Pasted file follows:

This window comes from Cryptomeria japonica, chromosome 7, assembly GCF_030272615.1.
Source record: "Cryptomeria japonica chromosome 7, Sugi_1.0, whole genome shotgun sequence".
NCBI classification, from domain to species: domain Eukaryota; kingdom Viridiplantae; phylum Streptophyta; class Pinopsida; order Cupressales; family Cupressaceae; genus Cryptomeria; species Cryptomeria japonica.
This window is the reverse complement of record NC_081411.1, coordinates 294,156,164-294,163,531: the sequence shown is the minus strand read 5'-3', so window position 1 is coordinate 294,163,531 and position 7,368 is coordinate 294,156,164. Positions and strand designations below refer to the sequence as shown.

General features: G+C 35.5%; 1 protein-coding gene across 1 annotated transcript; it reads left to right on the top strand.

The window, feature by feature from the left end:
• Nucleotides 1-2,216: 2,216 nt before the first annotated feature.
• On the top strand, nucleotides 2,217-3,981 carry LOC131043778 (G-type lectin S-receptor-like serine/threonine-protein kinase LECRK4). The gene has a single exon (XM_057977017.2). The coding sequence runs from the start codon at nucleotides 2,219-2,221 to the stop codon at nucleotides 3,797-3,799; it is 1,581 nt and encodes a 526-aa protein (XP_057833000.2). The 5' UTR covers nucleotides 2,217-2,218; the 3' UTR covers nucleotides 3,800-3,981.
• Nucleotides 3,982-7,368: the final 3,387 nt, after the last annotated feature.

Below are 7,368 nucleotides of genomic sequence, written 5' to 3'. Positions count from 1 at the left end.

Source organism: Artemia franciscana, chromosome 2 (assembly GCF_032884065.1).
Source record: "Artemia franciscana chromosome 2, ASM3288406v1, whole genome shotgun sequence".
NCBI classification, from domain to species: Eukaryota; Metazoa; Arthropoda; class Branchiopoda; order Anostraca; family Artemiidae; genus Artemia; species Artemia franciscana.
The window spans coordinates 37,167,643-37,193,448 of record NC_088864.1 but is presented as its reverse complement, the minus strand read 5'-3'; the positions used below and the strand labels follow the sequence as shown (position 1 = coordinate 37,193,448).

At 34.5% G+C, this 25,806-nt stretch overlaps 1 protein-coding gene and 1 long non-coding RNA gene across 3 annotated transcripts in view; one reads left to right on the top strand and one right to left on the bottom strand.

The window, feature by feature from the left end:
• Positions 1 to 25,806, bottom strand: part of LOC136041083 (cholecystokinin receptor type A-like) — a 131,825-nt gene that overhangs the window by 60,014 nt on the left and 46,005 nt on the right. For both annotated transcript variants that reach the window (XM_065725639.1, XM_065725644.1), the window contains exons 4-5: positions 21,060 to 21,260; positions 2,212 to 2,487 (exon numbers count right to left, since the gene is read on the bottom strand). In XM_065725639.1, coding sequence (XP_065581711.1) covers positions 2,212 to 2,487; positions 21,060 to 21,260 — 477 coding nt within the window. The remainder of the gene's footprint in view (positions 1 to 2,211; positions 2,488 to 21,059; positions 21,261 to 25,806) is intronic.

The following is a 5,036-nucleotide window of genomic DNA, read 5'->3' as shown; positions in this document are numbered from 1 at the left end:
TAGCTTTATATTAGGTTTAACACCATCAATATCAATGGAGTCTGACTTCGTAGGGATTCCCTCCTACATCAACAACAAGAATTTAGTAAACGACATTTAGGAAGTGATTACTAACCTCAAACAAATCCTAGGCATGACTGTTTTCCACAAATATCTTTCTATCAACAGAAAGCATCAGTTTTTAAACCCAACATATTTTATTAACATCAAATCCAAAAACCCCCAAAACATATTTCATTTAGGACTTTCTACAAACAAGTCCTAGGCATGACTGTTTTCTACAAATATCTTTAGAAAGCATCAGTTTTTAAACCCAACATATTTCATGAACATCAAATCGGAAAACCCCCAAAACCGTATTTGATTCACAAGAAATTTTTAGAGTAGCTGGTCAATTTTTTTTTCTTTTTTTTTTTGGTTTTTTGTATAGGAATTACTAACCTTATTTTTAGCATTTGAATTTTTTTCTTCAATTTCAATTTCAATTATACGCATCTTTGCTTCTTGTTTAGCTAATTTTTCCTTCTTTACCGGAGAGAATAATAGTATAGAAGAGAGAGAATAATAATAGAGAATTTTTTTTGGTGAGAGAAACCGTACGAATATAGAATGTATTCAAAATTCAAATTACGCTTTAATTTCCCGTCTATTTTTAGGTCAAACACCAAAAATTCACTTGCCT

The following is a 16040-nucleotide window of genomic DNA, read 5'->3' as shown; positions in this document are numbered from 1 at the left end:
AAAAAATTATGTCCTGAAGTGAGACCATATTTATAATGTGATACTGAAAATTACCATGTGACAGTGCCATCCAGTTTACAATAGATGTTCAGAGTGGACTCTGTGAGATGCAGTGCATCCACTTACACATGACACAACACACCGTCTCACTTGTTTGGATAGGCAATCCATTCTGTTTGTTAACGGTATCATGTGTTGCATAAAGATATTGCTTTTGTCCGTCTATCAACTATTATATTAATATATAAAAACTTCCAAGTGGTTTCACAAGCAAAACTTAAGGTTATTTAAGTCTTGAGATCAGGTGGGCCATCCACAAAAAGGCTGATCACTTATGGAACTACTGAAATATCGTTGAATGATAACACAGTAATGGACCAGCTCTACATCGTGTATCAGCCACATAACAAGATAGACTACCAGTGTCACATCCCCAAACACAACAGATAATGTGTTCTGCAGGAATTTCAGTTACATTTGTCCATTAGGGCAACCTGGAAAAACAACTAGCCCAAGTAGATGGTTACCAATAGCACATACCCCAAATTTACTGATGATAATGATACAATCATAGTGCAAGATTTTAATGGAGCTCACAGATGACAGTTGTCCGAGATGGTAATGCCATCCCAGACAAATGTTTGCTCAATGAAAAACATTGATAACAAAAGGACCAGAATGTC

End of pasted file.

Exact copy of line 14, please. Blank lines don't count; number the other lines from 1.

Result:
The window spans coordinates 37,167,643-37,193,448 of record NC_088864.1 but is presented as its reverse complement, the minus strand read 5'-3'; the positions used below and the strand labels follow the sequence as shown (position 1 = coordinate 37,193,448).